Pilots’ role in San Francisco plane crash questioned


Wed, Jul 10, 2013 - Page 7

The role of the pilots in Saturday’s crash of an Asiana Airlines plane in San Francisco came under increasing scrutiny on Monday as US investigators began to interview them and released new details about the jet’s dangerously slow air speed before it slammed into the ground.

The Asiana Airlines Boeing 777 was flying 63kph below its target speed of 255kph in the moments before it crashed at San Francisco’s international airport, National Transportation Safety Board (NTSB) chairwoman Deborah Hersman said at a news conference in San Francisco.

Planes can stall at slow speeds, and Hersman said on Sunday a stall warning had sounded four seconds before the crash.

All four pilots from the flight were being interviewed on Monday by investigators from the NTSB and other agencies, Hersman said.

Saturday’s crash killed two teenage Chinese passengers and injured more than 180 other people.

The pilot at the controls, Lee Kang-kuk, was still training on Boeing 777 jets, the South Korean airline said, and his supervisor was making his first flight as a trainer. Lee had 43 hours of experience flying the long-range jet, Asiana said.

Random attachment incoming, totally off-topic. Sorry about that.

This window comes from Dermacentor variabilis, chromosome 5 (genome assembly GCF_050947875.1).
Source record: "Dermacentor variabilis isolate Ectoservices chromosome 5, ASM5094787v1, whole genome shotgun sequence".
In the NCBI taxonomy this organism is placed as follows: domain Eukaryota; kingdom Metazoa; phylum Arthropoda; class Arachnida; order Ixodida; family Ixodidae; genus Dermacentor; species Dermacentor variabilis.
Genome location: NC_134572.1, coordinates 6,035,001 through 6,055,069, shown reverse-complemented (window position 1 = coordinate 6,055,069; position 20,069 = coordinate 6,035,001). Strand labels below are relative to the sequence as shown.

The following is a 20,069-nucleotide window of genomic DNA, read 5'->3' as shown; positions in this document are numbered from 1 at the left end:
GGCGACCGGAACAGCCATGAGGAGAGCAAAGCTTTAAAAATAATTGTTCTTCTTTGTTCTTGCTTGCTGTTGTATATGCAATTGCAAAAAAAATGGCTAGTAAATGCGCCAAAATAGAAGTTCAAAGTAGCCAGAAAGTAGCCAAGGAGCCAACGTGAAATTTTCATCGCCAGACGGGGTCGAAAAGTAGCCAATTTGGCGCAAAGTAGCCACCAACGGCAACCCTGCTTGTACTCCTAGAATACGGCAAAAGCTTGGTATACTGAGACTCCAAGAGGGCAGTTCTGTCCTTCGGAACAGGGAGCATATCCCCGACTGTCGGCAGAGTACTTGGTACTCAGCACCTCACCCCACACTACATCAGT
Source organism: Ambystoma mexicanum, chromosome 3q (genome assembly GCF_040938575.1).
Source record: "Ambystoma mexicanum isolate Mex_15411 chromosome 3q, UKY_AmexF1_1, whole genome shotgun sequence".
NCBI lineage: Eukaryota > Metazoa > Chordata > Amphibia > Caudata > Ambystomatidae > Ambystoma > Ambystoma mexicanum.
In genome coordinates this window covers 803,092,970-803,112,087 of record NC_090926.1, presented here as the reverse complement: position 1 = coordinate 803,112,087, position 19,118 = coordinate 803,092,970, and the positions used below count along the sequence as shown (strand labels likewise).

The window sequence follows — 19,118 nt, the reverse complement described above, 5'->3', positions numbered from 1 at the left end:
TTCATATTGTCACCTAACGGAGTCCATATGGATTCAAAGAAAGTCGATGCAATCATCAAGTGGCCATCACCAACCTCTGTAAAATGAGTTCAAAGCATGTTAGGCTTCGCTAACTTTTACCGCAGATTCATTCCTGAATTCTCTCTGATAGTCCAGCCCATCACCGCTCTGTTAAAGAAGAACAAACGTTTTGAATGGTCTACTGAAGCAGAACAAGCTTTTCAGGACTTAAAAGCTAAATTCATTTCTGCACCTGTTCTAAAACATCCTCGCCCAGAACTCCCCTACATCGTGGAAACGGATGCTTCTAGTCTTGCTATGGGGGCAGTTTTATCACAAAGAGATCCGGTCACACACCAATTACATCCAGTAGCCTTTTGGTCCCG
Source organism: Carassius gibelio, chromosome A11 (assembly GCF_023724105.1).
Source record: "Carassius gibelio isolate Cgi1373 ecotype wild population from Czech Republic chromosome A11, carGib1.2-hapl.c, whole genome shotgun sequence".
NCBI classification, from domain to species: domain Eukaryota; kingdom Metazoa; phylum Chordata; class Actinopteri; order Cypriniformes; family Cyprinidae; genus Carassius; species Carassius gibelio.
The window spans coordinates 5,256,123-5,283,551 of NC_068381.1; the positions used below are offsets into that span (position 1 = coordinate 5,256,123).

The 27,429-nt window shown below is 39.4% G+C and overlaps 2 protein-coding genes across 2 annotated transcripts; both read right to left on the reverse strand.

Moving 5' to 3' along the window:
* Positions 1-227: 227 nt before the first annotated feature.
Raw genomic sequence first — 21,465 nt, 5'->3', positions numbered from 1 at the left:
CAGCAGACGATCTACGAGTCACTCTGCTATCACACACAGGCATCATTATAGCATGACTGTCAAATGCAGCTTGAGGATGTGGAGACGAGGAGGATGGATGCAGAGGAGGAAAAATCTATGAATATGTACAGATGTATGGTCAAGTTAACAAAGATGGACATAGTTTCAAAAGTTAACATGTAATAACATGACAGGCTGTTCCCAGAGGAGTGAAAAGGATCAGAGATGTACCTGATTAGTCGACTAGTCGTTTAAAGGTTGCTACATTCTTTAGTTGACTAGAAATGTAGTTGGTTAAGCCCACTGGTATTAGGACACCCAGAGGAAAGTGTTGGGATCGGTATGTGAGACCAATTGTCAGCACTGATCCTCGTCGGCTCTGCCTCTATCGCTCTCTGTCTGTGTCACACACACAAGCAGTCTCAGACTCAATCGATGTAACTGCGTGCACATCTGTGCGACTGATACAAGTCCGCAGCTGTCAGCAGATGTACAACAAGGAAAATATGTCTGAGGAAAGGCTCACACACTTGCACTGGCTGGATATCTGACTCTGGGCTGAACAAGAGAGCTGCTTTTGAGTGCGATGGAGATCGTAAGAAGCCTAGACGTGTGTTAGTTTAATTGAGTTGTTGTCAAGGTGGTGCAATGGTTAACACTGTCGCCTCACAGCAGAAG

Lee Kang-kuk was making his first attempt to land a 777 at San Francisco’s airport, although he had flown there 29 times previously on other types of aircraft, said South Korean Transport Ministry official Choi Seung-youn.

It was not clear whether the senior pilot, Lee Jung-min, tried to take over to abort the landing.

“All responsibilities lie with the instructor captain,” Yoon Young-doo, the president and chief executive of the airline, said at a news conference on Monday at the company’s headquarters.

Hersman said her team was investigating all aspects of the crash and the rescue efforts.

She said the NTSB wants to get the facts straight about who was the “flying pilot” in this leg of the flight and “who was the pilot in command in the cockpit.”

“I think it really is too early to conclude pilot error because there’s so much that we don’t know,” she added.

San Francisco police and fire officials, at an airport news conference, described a dramatic scene in the moments after the crash, with firefighters putting out an initial blaze and clambering up escape slides to help evacuate passengers.

San Francisco police officer Jim Cunningham, who colleagues said raced onto the plane without any protective gear, described freeing passengers as fire began to engulf the aircraft.

“People had injuries and some were just scared to move,” Cunningham said.

Many passengers were able to walk off, but emergency workers and passengers described a grim situation in other parts of the plane, with passengers trapped among dislodged seats and an escape chute that had deployed inside the plane.

Eugene Rah, a concert producer who lives in the San Francisco suburb of Milbrea, described heroic efforts by a flight attendant he identified as Kim Ji-yeon.

“She was in tears, but she was telling everybody what to do,” Rah said in an interview. “She was piggybacking other passengers.”